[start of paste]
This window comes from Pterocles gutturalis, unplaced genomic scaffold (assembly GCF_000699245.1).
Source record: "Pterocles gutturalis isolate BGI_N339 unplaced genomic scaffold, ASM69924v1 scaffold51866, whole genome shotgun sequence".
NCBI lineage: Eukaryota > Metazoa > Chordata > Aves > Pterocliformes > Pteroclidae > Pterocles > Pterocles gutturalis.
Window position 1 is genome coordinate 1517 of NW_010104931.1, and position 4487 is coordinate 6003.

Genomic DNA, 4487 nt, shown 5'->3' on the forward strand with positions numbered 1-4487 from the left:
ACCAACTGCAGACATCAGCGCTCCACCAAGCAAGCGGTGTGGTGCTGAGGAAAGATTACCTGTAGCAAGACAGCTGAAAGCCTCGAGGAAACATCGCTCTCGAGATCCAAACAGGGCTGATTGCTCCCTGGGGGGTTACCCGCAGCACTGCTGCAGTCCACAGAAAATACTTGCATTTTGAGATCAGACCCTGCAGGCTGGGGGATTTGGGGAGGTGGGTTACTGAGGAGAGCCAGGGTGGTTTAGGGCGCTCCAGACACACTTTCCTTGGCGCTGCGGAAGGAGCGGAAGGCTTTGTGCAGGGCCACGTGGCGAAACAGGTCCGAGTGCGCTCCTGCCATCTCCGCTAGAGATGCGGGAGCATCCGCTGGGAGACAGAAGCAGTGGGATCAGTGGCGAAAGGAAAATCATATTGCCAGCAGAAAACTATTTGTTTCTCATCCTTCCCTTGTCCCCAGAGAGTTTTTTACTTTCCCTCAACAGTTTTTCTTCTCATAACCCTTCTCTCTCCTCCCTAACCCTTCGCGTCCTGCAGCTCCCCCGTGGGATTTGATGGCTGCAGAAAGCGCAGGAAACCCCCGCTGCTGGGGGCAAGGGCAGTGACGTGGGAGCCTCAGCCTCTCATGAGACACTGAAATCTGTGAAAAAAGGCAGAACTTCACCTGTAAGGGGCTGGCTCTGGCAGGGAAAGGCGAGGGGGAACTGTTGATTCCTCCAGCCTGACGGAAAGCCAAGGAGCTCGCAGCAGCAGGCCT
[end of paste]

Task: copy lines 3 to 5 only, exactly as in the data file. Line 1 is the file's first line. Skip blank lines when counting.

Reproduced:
NCBI lineage: Eukaryota > Metazoa > Chordata > Aves > Pterocliformes > Pteroclidae > Pterocles > Pterocles gutturalis.
Window position 1 is genome coordinate 1517 of NW_010104931.1, and position 4487 is coordinate 6003.

Genomic DNA, 4487 nt, shown 5'->3' on the forward strand with positions numbered 1-4487 from the left: